When the U.S. Congress decided to change the start of daylight-saving tme (DST) to March 11, it may not have known the many little aggravations it could create -- especially for people with older electronic products in their homes and offices.
Once the clock springs forward, your automated coffee maker may still be sleeping when you wake up, and your VCR may miss taping the latest episode of Lost. Older electronics with embedded systems that are programmed to reset time under the old Daylight Saving Time rules will likely have to be manually reset -- assuming the user manuals can be found. And then there's the problem of older operating systems still in use but no longer supported by their vendors.
These are problems that will take some finesse, creativity -- and people such as Frank Perricone.
Perricone is the IT manager of the Vermont Department of Liquor Control and is running some business systems on an unsupported version of the Tru64, a Unix-based operating system. There's no patch for correcting resetting DST to March 11. What do to?
Unix systems share a common legacy, so Perricone turned to Sun Microsystems Inc.'s Solaris operating system for help. He verified that a file in Solaris for managing time was in the same format used by Tru64 and then went to work. After two hours, Perricone believed he had devised a fix, although, as he pointed out, "there's no realistic way for me to test that beforehand."
But once Perricone's system is fixed, it's fixed. That might not be the case for many electronic consumer and office products with embedded systems programmed to change dates on the first Sunday of April, not March 11.
For these older products, "consumers may not have an other option but to manually reset the time four times this year: once when DST starts on March 11; three weeks later, when the device thinks DST is supposed to start; and again in the fall, when DST ends and the date when the device thinks it's supposed to end [arrives]," according to Steven Ostrowksi, the spokesman for The Computer Technology Industry Association Inc. (CompTIA), an Oakbrook Terrace, Ill.-based IT training and industry group.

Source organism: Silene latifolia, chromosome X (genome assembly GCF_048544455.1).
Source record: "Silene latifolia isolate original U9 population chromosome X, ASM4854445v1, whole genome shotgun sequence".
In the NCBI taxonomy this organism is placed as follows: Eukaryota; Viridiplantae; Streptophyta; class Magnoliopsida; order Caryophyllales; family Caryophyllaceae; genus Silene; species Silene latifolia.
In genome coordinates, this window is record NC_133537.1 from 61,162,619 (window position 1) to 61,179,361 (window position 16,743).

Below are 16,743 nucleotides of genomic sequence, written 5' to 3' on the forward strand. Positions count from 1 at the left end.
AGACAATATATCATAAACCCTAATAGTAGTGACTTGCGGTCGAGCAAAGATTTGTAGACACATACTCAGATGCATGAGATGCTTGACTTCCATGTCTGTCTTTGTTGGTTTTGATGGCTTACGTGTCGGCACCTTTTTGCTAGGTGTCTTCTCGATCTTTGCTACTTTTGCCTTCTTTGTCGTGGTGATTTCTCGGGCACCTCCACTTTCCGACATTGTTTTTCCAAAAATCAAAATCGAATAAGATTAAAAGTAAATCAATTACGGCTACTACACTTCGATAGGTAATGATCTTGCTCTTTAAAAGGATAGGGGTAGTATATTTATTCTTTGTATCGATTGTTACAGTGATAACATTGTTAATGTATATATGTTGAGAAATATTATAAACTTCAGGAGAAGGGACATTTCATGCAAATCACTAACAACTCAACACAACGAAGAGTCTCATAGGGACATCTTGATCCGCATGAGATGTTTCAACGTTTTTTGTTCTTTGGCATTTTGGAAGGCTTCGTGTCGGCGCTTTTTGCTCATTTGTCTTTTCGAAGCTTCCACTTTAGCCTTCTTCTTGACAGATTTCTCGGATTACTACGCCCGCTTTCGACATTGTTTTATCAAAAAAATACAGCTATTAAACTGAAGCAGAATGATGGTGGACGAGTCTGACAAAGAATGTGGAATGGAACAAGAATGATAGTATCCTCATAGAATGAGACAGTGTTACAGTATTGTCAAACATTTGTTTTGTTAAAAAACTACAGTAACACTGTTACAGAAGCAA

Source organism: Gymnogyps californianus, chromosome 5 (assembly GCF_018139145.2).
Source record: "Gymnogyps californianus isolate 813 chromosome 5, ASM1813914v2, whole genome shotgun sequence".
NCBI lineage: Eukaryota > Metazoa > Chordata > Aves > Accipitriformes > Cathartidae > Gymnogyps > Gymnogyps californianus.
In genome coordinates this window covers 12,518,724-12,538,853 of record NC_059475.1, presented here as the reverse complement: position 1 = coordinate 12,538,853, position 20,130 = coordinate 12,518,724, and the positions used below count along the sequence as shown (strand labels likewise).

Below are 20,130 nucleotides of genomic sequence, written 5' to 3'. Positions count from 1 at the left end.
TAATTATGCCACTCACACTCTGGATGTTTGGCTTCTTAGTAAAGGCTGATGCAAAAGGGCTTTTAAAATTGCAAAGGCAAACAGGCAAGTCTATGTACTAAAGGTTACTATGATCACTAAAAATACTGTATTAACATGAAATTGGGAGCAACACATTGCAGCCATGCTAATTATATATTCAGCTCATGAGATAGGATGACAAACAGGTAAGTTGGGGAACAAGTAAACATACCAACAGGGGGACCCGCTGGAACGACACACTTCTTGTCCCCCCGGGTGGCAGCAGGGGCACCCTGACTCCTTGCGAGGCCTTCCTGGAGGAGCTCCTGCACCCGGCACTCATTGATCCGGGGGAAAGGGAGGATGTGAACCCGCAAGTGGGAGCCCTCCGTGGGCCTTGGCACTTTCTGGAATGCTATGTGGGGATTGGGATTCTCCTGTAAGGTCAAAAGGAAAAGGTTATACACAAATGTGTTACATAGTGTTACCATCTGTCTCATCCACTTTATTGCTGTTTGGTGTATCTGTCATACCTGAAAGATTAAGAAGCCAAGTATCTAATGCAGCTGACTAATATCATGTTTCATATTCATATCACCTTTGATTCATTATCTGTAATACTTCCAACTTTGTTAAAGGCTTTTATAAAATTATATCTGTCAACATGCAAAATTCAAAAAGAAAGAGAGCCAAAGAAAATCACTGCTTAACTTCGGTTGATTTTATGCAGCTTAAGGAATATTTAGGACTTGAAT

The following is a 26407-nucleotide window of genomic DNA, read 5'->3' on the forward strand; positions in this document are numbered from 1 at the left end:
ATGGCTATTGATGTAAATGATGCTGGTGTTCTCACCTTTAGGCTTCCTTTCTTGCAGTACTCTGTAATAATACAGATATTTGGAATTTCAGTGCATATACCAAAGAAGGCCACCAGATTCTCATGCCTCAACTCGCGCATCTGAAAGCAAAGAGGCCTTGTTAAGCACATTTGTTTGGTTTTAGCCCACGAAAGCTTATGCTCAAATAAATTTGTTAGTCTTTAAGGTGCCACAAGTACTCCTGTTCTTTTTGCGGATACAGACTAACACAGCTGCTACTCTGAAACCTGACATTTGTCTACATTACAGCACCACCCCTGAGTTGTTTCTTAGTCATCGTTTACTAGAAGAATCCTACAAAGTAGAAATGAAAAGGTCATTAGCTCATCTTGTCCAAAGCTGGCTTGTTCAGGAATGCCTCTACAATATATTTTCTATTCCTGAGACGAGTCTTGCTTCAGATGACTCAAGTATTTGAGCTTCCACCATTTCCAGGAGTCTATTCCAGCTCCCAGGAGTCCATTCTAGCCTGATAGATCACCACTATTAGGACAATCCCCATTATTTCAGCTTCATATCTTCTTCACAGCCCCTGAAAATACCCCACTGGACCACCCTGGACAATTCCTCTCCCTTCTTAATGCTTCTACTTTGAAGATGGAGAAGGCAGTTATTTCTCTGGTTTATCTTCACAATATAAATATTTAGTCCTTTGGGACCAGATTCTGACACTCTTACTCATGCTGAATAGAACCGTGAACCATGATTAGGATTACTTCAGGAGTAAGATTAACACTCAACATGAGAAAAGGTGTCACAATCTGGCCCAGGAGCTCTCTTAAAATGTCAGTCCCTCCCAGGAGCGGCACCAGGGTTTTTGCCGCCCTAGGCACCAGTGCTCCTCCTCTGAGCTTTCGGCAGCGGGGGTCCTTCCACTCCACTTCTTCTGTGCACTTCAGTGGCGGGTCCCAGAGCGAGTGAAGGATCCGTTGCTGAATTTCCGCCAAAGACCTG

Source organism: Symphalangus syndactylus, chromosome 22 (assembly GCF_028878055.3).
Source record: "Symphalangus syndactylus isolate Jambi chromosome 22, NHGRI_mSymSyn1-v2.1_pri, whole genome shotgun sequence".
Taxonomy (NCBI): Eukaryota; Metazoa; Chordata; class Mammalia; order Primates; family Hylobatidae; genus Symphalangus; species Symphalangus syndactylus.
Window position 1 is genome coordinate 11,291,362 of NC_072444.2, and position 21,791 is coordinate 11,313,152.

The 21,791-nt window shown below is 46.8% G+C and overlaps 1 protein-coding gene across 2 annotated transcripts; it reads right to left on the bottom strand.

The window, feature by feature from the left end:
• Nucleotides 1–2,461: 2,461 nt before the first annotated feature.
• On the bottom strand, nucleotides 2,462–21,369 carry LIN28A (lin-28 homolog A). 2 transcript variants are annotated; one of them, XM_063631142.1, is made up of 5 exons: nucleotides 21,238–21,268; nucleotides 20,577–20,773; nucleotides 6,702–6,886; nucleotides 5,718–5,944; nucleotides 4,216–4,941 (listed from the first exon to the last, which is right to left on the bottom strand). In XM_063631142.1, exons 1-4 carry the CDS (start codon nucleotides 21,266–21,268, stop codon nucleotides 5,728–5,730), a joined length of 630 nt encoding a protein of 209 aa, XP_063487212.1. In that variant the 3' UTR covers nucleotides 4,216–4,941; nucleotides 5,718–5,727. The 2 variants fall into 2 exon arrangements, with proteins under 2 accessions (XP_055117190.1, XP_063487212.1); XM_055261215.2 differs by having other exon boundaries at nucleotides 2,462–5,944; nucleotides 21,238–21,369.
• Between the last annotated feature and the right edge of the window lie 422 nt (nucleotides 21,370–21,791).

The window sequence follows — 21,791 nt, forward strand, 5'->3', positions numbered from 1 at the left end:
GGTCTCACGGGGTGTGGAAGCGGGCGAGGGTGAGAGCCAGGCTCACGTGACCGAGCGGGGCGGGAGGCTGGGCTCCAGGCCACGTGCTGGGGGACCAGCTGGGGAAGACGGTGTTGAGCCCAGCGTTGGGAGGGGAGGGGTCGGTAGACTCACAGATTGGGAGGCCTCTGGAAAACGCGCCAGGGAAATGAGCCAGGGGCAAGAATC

While the big vendors are issuing patches for their systems, DST poses management challenges for businesses that have to make sure their systems can handle the time change. A home VCR user can fiddle with the remote and hope for the best, but IT users will not only have to patch systems, but also test to ensure that everything will run as it should, said Matt Zito, chief scientist at GridApp Systems Inc., a database management vendor in New York.
All systems will have to be checked, and if something goes wrong -- such as if the time of a financial transaction isn't recorded correctly -- then workers will have to go through the entire stack of applications and systems to find the source of the problem. If anything is unpatched on March 11, "you are going to spend huge amounts of time trying to figure out where it went wrong," he said.
Vendor patches notwithstanding, users on mailing lists and newsgroup discussions are also popping up to discuss what fixes are needed. The Hewlett-Packard e3000 mailing list has seen some postings on the topic, including comments on the list from Shawn Gordon, president of The Kompany, a software development firm in Rancho Santa Margarita, Calif.
Gordon has previously written code to help e3000 users ensure that their software and hardware are running in sync, and he isn't worried about that system adapting to the time change. But Gordon wonders about consumer electronics.
As Gordon wrote in an e-mail, "The VCR is a real problem, maybe not catastrophic but look at how much trouble people already have with programming their VCRs (I'm not one of them)."
This story, "New Daylight Savings Time Tech Headaches" was originally published by Computerworld.